Just Ignore The Hitler-Liking Period

Penguin are publishing two Wyndham Lewis titles this month: The Revenge For Love, and The Wild Body.

The Wild Body is a collection of short stories – I don’t know this stuff at all, but I can’t see how they could be bad. The Revenge for Love is from 1936, and rated as one of his best novels. There’s also an edition over at the Gingko Press, if you’d like something a little plusher than a PMC. They have a good collection of titles by Lewis, and John Calder has a couple of good things, though I think they’ve let Blasting and Bombardiering, his autobiography, slip out of print.

It’s nice to see him coming out in Penguin again. It means he’ll be in a few more bookshops than Black Sparrow could manage, or Gingko can.

If you don’t know Lewis, he’s an artist and author from back in the Twentieth. A Vorticist in visuals, and a deep satirist in print, he’s worshipped by some, but has never quite jumped into the canon with Eliot, Joyce, and the rest of his contemporaries.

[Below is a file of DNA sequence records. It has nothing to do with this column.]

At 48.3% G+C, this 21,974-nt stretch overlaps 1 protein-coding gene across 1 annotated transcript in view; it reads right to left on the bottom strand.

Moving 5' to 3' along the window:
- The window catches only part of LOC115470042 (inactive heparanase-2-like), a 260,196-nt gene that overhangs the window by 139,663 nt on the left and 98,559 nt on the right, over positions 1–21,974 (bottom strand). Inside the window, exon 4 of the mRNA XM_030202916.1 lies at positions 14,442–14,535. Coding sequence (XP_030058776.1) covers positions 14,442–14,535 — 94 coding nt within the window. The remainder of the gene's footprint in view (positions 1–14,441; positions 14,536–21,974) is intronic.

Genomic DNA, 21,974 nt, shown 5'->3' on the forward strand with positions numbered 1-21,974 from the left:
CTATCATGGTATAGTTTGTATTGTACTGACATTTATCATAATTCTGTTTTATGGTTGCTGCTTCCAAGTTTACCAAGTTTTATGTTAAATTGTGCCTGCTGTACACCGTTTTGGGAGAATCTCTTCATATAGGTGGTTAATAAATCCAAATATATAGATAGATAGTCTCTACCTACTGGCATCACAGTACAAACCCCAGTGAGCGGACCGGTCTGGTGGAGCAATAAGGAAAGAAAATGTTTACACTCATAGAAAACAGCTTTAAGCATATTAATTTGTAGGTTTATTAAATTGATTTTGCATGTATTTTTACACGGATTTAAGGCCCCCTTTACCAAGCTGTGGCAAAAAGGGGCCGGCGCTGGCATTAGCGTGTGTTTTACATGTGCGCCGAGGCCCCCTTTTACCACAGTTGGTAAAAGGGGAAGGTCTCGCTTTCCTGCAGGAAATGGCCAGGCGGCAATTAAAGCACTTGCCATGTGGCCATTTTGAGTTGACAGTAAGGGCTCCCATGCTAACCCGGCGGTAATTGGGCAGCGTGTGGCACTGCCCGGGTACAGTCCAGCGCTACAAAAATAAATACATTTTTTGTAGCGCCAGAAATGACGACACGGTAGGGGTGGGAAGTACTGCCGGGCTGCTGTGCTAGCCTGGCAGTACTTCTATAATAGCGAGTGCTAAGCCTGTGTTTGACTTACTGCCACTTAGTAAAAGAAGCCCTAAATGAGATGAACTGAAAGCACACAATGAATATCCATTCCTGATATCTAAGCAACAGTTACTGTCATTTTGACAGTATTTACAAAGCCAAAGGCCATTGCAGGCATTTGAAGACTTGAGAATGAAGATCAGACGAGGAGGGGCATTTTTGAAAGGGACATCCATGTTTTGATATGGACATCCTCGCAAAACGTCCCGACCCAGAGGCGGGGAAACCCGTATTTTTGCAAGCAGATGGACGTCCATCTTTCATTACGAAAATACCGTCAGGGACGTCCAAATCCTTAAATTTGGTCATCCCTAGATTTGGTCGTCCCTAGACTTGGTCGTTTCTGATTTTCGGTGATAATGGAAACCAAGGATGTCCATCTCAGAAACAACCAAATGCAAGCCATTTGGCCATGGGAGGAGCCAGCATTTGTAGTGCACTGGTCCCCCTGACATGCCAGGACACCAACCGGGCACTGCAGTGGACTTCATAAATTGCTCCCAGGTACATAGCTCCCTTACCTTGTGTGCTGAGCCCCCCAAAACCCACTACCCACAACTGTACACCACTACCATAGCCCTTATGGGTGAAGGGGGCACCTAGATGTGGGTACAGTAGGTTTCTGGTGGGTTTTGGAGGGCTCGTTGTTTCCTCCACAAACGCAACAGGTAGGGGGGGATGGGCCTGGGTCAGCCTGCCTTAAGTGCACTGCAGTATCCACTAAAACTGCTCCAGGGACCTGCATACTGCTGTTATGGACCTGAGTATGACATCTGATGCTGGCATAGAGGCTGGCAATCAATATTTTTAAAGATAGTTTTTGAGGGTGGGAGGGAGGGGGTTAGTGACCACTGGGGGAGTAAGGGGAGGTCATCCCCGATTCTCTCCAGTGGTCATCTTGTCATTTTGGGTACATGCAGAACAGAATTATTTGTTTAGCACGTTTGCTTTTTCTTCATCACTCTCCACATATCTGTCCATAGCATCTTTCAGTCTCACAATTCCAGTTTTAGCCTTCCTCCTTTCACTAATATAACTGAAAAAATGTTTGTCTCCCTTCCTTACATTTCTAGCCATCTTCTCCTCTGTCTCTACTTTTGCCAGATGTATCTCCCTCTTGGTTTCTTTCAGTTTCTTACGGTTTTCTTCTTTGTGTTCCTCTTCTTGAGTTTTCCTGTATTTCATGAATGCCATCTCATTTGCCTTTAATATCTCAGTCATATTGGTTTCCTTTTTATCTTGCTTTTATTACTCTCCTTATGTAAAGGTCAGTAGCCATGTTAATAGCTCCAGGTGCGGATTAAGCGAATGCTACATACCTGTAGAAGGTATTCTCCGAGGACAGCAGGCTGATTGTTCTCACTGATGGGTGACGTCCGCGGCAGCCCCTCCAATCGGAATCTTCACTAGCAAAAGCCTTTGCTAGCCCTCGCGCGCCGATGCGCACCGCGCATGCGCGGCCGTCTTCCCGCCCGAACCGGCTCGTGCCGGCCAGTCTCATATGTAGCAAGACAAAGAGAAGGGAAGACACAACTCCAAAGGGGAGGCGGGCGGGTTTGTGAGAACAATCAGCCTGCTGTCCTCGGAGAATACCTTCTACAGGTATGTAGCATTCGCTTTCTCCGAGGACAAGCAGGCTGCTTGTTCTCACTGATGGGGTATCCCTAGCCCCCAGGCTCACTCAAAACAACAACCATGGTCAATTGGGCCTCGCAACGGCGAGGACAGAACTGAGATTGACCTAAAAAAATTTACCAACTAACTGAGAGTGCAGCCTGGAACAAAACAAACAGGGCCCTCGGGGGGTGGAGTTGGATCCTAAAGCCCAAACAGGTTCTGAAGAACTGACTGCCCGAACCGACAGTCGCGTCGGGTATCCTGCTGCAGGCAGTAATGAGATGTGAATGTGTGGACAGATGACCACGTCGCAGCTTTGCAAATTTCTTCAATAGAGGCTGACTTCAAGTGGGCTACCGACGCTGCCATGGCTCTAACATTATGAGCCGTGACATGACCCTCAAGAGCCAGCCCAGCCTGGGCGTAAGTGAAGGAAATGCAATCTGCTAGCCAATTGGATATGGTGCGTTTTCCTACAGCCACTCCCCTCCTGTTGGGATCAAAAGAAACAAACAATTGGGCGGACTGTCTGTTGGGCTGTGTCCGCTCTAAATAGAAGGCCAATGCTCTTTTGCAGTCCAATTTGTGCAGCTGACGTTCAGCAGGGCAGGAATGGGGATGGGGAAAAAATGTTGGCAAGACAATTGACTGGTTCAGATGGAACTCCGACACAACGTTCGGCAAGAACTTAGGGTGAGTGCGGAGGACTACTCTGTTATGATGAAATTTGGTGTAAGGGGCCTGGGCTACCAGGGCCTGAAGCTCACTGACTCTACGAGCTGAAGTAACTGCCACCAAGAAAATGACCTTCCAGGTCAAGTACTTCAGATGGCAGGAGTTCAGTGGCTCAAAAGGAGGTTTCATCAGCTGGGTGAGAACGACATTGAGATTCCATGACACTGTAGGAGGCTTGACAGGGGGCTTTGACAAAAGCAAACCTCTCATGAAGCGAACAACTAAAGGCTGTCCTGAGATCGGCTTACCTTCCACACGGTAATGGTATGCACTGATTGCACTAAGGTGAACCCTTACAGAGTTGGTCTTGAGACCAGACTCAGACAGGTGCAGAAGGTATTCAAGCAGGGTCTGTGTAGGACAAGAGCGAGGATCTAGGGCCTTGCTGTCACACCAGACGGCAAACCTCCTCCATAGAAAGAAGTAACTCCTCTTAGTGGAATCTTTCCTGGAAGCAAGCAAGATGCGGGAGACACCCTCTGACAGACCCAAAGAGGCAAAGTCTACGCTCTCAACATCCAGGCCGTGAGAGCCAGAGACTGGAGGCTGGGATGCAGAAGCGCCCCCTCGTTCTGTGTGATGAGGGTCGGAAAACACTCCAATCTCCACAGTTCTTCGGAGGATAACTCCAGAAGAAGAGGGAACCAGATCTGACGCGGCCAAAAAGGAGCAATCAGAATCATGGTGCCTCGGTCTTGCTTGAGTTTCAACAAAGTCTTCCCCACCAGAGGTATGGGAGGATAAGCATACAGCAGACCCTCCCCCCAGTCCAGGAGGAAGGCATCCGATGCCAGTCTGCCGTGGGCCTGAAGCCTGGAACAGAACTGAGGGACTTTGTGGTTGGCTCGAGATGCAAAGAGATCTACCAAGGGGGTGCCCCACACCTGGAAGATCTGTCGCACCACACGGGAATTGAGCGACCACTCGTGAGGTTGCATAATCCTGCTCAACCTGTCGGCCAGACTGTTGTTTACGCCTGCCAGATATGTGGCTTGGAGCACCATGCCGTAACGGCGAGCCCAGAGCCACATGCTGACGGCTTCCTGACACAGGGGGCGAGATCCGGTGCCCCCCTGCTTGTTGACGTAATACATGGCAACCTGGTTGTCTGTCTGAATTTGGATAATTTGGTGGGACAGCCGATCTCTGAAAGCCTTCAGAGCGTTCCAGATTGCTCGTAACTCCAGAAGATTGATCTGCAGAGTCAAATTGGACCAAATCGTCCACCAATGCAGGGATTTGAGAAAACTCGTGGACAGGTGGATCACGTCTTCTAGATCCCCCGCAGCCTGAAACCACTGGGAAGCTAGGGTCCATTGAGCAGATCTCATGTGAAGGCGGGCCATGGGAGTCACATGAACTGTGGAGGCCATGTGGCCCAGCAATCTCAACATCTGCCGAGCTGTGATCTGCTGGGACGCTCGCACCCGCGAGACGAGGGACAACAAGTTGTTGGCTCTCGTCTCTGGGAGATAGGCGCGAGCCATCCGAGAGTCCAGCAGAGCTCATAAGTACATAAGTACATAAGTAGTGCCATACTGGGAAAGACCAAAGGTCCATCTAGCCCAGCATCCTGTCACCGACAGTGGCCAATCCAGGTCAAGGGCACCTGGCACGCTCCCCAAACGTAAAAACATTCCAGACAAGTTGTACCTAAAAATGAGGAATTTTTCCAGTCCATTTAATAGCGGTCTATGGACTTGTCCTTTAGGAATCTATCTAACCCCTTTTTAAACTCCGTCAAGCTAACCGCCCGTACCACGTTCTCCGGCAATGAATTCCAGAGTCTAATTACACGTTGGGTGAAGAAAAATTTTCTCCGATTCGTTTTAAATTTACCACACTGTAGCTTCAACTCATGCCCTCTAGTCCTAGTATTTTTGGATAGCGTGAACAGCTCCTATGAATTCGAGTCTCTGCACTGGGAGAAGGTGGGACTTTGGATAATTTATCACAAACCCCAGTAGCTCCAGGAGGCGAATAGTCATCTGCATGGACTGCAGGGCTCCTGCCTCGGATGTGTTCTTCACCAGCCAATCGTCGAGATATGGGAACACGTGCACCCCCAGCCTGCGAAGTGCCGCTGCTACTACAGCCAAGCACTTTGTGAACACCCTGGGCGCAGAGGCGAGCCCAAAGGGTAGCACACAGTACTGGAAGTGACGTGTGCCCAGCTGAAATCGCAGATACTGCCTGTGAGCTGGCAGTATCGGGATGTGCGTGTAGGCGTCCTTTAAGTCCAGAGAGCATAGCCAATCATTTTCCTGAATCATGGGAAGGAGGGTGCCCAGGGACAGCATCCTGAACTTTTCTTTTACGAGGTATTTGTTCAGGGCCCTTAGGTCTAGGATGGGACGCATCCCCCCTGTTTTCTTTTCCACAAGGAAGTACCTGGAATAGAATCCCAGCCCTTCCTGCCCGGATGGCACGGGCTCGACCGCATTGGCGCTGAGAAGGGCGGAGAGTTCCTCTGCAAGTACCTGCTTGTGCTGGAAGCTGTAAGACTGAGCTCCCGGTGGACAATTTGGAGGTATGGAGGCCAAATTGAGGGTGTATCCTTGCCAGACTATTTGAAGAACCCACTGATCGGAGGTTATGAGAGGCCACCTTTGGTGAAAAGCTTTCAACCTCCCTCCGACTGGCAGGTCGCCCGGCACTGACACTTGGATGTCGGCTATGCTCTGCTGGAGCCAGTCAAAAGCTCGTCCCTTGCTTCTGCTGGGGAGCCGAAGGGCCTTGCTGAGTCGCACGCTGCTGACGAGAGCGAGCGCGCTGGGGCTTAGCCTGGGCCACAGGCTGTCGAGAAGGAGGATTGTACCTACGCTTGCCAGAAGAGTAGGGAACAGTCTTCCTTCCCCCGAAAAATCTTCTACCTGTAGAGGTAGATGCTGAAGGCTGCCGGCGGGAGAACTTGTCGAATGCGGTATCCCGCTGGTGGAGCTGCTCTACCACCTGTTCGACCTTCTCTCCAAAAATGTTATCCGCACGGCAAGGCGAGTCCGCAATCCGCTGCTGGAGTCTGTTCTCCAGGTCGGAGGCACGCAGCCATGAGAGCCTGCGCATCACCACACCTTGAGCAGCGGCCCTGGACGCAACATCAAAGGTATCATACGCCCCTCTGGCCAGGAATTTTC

He can be a struggle sometimes – the novels’ prose gets nearly too dense and knotty – but it’s worth following the compressions and ellipses to get the kind of chinese brain burn that wakes you up special triple quick like.

He’s also a journalist and polemicist of genius – the cloggier bits of the novels becomes clear and forceful when he decides it time to persuade you of something. If I haven’t made it clear, we at the LNR are publishing a newspaper on the 19th. So far, my desire to have it resemble Lewis’s Blast :


Has gone unheeded. However, if I have my way (and it might mean killing an editor and the printer. But surely the world will forgive me if I do it in the name of ART?) here’s the template for page three:

blast it!

I know, I know, positivity. That’s why this is page four:


You can pick up Blast at the Gingko link above.

If you’d like to see the art of Lewis and his cohorts, and you’re in London, you can visit the Estorick Collection and see their exhibition on Vorticism in Britain. As well as Lewis’s fellow travellers, the exhibition also features work by C.R.W. Nevinson, ‘England’s only Futurist’:


Must have been lonely for him.